Since his election as leader of the UK Conservative Party and therefore ascension to the role of UK Prime Minister, Boris Johnson has pushed the UK further towards the cliff edge when it comes to Brexit, as he set about implementing his campaign pledge- that the UK will leave the EU on 31st October with or without a deal.
Firstly, Johnson cleaned out his government cabinet, replacing supporters of remaining in the EU or those in favour of Theresa May’s Brexit deal with hard-line Brexiteers. Accompanying this, he wrote to the UK civil service instructing them to make preparations for leaving the EU without a deal its “top priority” and provided an extra £2.1 billion in funding to make this happen.
His next step was to send his new Brexit negotiator, David Frost to Brussels with the message that the UK would not sit down with the EU until they opened the withdrawal agreement and removed the “anti-democratic Irish backstop”, which the EU has continuously rejected, considering the Backstop essential for solidarity with Ireland and for preserving the integrity of the EU single market.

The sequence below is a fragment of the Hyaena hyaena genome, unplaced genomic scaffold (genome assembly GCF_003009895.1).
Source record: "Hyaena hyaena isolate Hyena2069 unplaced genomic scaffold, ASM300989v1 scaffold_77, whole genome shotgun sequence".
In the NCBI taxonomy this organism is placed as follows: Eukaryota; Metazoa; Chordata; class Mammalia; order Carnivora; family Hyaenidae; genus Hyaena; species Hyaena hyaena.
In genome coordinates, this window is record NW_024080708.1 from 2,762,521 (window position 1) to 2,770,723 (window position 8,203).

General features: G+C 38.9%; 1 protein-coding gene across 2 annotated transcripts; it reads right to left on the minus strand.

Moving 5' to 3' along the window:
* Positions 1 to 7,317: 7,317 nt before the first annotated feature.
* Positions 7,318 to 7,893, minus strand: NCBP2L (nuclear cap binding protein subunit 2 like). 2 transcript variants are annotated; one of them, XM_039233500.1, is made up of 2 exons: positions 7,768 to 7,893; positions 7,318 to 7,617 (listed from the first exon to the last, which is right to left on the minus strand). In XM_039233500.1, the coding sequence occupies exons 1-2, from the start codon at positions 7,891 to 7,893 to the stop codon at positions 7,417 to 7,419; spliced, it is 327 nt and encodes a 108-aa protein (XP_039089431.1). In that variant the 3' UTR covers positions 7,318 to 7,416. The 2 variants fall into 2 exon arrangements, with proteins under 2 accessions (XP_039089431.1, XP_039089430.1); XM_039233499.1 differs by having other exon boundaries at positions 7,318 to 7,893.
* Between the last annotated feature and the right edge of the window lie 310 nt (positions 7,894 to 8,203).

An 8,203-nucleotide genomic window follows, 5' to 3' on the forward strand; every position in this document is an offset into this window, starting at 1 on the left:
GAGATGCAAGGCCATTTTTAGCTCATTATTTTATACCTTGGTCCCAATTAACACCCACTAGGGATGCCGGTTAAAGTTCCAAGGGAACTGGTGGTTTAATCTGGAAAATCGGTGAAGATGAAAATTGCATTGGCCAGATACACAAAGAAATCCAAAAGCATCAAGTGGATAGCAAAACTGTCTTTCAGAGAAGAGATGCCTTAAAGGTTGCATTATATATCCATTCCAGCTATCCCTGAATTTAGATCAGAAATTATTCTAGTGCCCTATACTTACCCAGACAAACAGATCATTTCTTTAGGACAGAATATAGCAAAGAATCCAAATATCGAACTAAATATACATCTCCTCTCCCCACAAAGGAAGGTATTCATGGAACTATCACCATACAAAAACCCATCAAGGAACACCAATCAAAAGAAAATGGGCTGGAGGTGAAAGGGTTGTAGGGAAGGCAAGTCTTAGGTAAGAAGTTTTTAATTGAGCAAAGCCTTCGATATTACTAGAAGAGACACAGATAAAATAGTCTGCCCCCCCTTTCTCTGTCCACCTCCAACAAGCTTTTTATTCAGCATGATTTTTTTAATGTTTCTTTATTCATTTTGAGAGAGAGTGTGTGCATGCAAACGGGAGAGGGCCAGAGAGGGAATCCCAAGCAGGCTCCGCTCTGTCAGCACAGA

EU-UK relations therefore remain locked in a stalemate, leading to the increasing prospect of the UK crashing out of the EU.
It is anticipated that there will be moves over the coming weeks within the UK Parliament to block this hard Brexit either by forcing the UK Government to request an extension to their EU membership via amendments to legislation (a motion on restoring the Northern Ireland executive expected to be introduced to the House of Commons on 4th September is being eyed as a potential avenue) or by winning a motion of no-confidence to bring down the Government.
With a working majority of just one vote, which includes several pro-Remain conservative MPs who have indicated that would abstain or vote against the Government to prevent a no-deal Brexit, it is a real possibility that either option would have the necessary support.
The major question however is what happens then.
Pro-remain MPs have hinted that they would attempt to form a caretaker government, simply for the purposes for requesting a delay to the UK’s exit date before holding an election. Alternatively, it would be possible for Johnson to remain in office (it is a convention, not a rule, that a Prime Minister resign after losing a vote of no confidence) and delay an election until after 31st October.
The EU and Ireland meanwhile must play a waiting game, until after this parliamentary showdown and the outcome is clear, before it can make its next steps. Alison Graham – European Affairs Executive
3 Apr 2020